The value of bitcoin is up by 250 percent in 2017, but according to research conducted by Morgan Stanley, bitcoin acceptance has seen a decline among top merchants.
For a digital currency that is working at becoming a mainstream currency that people use for their day-to-day purchases, could this be the beginning of the end for it?
According to a research note by analysts at the leading global financial services firm led by James E Faucette, it said that ‘bitcoin acceptance is virtually zero and shrinking,’ even though the digital currency has soared in value over the past seven months.
The bank goes on to say that in 2016 bitcoin acceptance was seen at five of the top 500 online merchants; however, fast-forward to today and that number has dropped to three. While this figure is hardly drastic, it does highlight what many merchants may be thinking, and that maybe adding bitcoin to their payment options is not worth it.
The analysts said:
“The disparity between virtually no merchant acceptance and bitcoin’s rapid appreciation is striking.”
One of the main reasons for this drop in bitcoin acceptance is due to an increase in bitcoin’s price value. Naturally, when the price of the digital currency goes up, people appear unwilling to let go the coins they hold. Keen to make a profit on their holdings, they are unlikely to pay for goods and services with it.
As of the 13th July, the price of bitcoin is trading at $2,412, according to CoinDesk’s Bitcoin Price Index (BPI). Yet, while this price is significantly lower than its historic June high of over $3,000, people are being urged to hold on to their coins with many speculating that the price will go back up again in the near future.
Online furniture retailer Overstock.com revealed that it now takes in around 100,000 bitcoin transactions a week, compared to 30,000 which it reported in 2016.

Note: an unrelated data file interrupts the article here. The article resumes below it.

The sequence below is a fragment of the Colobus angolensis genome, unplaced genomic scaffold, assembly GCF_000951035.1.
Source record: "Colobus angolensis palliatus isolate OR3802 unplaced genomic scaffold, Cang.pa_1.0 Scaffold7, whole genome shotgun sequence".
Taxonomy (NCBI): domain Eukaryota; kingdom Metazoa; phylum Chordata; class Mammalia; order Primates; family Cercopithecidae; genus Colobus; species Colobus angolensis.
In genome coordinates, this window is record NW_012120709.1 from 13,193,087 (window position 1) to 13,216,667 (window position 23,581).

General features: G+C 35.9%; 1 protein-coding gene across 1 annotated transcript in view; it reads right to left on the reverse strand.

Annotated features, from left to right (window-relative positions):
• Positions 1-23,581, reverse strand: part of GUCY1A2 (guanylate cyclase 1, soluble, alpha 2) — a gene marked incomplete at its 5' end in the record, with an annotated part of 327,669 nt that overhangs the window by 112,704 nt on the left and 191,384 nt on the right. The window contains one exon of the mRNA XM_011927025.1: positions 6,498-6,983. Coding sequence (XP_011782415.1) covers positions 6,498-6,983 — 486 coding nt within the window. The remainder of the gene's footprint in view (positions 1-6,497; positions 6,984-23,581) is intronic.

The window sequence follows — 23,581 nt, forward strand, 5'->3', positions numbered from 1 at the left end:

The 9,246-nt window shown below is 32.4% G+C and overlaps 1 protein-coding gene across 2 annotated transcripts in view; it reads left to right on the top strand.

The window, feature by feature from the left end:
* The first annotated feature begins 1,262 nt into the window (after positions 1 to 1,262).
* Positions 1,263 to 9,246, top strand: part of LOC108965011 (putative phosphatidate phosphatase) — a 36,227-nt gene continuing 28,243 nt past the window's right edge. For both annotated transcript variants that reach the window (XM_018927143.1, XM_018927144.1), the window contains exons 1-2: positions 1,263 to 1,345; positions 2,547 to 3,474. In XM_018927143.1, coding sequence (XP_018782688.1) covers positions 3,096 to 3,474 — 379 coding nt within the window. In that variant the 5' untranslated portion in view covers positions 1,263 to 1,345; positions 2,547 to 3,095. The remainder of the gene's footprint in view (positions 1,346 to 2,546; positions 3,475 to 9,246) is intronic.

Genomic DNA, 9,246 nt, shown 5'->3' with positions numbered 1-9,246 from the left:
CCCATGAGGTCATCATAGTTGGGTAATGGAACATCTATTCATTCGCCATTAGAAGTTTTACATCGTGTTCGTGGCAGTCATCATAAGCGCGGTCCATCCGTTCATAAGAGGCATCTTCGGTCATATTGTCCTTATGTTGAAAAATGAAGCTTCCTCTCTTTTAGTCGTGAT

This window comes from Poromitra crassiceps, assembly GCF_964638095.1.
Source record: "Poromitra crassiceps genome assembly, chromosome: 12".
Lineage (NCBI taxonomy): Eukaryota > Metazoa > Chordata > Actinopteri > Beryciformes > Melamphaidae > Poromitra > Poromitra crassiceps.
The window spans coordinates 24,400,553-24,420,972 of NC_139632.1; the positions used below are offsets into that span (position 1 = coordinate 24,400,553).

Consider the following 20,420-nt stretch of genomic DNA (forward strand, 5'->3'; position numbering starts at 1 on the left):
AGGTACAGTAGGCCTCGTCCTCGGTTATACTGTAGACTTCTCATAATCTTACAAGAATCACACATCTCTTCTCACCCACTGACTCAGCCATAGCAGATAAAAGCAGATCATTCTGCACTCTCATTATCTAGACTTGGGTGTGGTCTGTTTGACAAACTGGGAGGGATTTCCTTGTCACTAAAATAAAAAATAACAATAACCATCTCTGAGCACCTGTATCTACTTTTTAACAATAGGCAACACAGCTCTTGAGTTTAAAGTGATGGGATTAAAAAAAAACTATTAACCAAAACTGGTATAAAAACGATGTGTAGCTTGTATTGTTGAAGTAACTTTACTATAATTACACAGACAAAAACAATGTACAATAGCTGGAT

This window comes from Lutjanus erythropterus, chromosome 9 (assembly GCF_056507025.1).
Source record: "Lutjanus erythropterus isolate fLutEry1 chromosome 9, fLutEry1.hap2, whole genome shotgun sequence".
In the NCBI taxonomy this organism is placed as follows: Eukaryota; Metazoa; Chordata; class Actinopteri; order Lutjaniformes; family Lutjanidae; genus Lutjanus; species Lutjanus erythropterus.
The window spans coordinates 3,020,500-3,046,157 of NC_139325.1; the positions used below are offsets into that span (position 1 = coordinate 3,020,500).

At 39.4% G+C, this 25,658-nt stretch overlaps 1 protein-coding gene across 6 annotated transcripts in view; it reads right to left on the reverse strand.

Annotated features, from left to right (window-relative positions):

While energy provider Switch, owned by EnergieAllianz Austria that operates in Austria and Germany, has revealed that it now accepts bitcoin in Austria. It remains to be seen whether this will also extend to Germany in the future.
Meanwhile, an identified man was reported as holding up a ‘buy bitcoin‘ sign yesterday during a testimony that Fed Chair Janet Yellen was presenting before the House Financial Services Committee.
Delivering a monetary policy report to Congress on the state of the economy, Yellen didn’t make any reference to the digital currency; however, the man was subsequently removed from the hearing room after violating the House committee’s rules on holding up signs.
While bitcoin hardly needs any free advertising to bump its price up, this will no doubt have helped to push the bitcoin agenda that received several seconds of air time.
Asset or Currency?
For many the idea of whether bitcoin should be classified as an asset or a currency is a never-ending debate. Interestingly, the fact that holders of the digital currency are not willing to use their coins for purchases could mean that they see bitcoin for investment purposes only and not to pay for things.
Recently a central advisor to the People’s Bank of China (PBoC) said that bitcoin didn’t meet economic developments to be held as a currency, but that it should be viewed as an asset. According to the advisor, the fact that bitcoin was capped at 21 million meant it would be hard for the currency to gain prominence.